Copper prices fell slightly on Tuesday as the dollar rallied against the euro on better U.S. retail sales data, but prices may rise on supply concerns from South America.
The dollar gained as much as 0.8 percent against the euro as retail sales rose unexpectedly in the month of April. The euro fell to a session low at $1.5431. Earlier the currency was trading at $1.5477 in New York.
The U.S. Commerce Department reported that overall retail sales dipped 0.2 percent last month. Yet, retail sales excluding autos, rose by 0.5 percent and sales at general merchandise stores posted a 0.5 percent increase compared to an increase of 0.1 percent in March.
Copper futures for July delivery settled down 1.8 cents or 0.48 percent to $3.7315 a pound on the Comex division of the New York Mercantile Exchange.
Copper futures were down as investors sold to buy dollars. Before today, copper gained about 23 percent this year as the dollar fell to a record low, increasing demand for commodities to compensate for inflation.
Worries on supply disruptions in Chile and Peru limited losses today. In Chile, the Supreme court ruled favoring Codelco on Monday, stating that the state-owned company did not have to hire thousands of subcontract miners.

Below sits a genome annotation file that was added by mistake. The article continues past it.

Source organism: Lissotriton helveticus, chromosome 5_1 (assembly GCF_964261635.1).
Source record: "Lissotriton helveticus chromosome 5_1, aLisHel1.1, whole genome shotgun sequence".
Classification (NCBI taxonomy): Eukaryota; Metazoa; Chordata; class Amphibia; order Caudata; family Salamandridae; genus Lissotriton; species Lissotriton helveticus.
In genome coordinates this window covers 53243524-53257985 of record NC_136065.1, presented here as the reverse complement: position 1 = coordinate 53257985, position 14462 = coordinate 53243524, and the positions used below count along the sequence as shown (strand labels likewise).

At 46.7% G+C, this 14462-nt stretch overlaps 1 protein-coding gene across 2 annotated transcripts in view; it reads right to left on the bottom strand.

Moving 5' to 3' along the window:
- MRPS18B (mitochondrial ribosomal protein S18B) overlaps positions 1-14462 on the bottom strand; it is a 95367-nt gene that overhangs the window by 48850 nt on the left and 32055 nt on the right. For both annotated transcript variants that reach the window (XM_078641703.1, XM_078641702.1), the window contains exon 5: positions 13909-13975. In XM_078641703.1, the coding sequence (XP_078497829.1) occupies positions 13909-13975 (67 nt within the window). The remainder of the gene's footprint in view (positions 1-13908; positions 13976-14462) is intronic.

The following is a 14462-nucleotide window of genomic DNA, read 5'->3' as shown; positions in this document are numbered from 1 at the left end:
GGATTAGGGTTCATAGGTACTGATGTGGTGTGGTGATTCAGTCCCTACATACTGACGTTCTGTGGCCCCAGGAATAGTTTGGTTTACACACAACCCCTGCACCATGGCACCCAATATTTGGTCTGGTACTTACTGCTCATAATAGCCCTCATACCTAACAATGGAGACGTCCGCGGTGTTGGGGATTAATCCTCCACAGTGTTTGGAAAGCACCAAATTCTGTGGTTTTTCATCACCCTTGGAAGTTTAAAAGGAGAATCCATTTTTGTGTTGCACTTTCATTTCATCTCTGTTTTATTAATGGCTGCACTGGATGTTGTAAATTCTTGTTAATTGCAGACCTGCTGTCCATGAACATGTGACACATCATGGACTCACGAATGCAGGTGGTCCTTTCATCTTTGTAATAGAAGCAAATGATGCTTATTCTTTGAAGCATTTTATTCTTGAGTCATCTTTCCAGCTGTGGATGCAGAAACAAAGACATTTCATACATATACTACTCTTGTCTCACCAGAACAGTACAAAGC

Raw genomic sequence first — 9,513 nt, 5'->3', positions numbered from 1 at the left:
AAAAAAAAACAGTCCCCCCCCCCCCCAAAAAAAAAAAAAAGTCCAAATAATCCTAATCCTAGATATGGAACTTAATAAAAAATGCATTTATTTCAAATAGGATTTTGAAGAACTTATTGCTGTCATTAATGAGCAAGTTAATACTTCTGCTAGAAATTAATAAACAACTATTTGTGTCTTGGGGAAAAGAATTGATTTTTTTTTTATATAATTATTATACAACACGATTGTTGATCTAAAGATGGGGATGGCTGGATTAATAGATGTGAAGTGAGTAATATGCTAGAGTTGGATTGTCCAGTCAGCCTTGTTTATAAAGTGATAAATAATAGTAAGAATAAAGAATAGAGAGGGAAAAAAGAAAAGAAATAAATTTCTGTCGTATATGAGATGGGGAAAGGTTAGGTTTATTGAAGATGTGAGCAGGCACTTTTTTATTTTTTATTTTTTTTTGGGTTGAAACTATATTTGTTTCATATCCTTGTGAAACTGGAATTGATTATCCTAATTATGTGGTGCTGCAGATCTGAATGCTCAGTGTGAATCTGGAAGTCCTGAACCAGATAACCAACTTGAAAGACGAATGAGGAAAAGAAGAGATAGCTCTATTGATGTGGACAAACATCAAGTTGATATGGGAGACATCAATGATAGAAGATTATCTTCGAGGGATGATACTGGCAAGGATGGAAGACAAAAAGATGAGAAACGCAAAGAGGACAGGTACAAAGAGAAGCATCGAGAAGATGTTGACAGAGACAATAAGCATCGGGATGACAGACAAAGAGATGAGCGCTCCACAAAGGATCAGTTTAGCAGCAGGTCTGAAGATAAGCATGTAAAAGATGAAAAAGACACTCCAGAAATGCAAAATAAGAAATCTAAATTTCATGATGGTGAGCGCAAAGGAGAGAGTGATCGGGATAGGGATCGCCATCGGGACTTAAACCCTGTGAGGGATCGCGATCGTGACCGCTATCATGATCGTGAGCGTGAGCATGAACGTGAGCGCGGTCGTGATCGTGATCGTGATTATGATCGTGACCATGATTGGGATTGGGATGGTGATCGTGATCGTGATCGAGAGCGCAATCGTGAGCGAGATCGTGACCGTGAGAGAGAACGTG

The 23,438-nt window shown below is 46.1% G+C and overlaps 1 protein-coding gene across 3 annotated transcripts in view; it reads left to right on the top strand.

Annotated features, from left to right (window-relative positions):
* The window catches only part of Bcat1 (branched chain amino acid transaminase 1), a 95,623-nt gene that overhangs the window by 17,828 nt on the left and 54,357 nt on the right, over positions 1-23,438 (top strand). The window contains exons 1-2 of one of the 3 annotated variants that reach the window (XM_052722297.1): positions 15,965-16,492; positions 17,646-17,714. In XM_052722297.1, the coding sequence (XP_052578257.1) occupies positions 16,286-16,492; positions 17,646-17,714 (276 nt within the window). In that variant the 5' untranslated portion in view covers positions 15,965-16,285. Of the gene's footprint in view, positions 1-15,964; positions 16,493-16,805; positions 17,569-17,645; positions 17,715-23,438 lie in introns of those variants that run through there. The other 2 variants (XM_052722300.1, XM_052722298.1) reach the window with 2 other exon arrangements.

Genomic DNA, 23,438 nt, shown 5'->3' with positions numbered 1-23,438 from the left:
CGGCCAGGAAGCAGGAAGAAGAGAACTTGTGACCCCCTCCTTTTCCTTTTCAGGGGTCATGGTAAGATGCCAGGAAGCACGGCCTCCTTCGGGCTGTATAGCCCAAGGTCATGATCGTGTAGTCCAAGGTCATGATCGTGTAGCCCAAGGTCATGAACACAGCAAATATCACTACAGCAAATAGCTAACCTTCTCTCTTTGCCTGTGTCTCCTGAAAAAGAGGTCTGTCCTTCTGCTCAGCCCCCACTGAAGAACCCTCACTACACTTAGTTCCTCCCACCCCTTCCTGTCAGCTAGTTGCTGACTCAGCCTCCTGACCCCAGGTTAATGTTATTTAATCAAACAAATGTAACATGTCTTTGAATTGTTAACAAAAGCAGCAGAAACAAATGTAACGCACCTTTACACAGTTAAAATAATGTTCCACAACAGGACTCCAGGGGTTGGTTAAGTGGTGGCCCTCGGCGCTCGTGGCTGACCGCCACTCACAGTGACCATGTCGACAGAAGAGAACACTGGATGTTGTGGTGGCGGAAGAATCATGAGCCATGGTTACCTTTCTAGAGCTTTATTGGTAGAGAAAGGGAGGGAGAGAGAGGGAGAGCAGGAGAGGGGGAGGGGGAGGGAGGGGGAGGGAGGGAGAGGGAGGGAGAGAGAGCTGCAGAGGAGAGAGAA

The leader of subcontract workers reacted with a hunger strike and called thousand of external workers to be aware of new mobilizations, raising fears of further supply disruptions from the top world producer of copper.
Also in South America, Peruvian labor leaders suspended a potential strike that was planned to start on Monday affecting the mining sector.
Copper inventories monitored in the London Metal Exchange jumped 125 metric tones to 121,775 metric tons on Tuesday.
Copper futures for three months delivery were trading up $162.5 or 1.98 percent to $8,361.5 a metric ton on the London Metal Exchange.